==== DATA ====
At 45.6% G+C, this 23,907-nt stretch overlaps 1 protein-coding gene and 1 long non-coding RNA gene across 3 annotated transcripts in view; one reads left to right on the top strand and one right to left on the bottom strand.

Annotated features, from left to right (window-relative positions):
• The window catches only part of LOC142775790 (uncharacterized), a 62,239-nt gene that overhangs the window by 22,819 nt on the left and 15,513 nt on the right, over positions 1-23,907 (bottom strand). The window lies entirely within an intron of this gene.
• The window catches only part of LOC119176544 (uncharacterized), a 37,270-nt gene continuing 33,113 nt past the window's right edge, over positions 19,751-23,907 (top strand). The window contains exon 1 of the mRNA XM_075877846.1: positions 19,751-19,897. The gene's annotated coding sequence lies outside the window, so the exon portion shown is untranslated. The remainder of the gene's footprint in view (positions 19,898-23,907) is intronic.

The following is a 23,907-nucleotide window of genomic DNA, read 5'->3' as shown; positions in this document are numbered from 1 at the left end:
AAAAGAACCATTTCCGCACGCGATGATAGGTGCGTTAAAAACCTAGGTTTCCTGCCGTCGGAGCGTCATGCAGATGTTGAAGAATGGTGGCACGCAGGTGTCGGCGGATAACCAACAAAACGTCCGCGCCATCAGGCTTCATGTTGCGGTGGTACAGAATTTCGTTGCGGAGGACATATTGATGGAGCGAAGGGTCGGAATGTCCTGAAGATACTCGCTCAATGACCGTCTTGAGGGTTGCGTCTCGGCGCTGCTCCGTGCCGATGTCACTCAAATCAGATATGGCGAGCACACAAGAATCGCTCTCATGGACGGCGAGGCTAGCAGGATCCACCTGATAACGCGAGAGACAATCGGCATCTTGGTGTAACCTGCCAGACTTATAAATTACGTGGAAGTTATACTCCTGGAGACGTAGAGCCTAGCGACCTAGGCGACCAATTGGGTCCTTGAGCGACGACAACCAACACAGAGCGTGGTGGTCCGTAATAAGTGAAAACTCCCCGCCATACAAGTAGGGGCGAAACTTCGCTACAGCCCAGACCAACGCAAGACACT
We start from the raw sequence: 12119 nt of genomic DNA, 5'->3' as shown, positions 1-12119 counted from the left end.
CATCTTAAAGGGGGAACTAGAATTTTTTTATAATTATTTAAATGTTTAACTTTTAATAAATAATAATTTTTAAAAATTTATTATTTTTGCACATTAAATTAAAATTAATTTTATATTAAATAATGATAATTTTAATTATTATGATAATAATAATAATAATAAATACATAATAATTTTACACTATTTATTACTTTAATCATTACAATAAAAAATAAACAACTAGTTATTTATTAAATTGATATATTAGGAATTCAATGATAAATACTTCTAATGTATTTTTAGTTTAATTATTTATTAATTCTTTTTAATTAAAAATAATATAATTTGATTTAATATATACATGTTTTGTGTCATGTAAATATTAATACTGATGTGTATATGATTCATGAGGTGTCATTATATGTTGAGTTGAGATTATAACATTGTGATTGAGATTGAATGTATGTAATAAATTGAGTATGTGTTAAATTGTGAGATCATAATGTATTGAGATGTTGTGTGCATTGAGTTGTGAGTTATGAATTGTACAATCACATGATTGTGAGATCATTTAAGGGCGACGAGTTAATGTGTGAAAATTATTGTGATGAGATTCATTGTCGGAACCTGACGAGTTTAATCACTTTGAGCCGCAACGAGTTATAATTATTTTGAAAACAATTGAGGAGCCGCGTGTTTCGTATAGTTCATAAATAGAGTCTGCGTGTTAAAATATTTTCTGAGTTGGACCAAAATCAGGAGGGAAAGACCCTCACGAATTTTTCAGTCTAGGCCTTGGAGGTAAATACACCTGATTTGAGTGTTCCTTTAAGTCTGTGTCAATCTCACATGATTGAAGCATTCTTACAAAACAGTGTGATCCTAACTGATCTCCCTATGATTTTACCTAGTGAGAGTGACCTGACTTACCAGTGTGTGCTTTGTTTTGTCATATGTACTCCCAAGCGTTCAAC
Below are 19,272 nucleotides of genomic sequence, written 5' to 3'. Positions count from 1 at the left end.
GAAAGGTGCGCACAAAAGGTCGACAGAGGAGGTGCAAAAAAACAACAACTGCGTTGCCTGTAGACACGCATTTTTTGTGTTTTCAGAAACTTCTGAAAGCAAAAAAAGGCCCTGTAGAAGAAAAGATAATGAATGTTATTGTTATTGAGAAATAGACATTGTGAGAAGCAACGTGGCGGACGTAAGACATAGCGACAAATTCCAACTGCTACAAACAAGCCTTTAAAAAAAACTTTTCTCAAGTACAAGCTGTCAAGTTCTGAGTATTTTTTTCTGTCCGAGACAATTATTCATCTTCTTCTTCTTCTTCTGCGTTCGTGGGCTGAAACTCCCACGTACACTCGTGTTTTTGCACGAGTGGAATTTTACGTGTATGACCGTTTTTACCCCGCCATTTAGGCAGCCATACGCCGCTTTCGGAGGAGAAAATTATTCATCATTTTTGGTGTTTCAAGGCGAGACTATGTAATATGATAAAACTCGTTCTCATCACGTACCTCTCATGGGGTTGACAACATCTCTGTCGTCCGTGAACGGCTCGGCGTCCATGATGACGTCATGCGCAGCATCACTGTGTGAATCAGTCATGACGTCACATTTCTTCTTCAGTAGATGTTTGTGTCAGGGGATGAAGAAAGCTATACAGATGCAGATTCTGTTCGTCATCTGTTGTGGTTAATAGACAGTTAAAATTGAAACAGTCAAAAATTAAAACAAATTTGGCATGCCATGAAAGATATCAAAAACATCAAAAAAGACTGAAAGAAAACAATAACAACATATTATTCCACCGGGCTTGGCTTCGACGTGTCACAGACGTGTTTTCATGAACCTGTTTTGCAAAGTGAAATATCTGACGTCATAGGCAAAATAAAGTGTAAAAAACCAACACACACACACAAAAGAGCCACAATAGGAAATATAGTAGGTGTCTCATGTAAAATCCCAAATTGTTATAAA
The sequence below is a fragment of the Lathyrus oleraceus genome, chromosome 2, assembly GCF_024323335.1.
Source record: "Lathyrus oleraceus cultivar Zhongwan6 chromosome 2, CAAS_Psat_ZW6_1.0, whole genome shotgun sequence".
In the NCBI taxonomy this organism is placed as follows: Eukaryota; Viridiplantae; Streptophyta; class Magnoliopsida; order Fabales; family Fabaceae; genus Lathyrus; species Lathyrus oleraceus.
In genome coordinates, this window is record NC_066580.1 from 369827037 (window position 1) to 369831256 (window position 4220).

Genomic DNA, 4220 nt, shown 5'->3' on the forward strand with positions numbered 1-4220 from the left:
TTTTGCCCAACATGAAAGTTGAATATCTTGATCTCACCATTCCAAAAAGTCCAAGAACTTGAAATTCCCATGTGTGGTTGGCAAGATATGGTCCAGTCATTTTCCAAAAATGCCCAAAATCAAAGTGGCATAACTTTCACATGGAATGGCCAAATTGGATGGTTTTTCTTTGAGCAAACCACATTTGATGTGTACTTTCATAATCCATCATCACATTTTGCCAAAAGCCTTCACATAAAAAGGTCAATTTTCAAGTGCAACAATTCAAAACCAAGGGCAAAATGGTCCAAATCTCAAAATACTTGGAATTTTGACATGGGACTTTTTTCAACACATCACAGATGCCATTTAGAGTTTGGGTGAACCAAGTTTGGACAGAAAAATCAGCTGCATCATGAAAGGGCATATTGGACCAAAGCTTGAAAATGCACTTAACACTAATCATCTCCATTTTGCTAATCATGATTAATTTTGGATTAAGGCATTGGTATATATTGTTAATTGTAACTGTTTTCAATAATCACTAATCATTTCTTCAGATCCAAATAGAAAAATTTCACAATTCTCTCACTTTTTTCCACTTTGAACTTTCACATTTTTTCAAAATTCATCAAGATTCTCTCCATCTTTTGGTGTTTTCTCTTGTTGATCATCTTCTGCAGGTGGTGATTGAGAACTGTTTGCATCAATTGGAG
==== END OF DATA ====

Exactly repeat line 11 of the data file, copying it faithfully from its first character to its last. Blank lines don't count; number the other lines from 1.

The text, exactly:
The sequence below is a fragment of the Lathyrus oleraceus genome, chromosome 2, assembly GCF_024323335.1.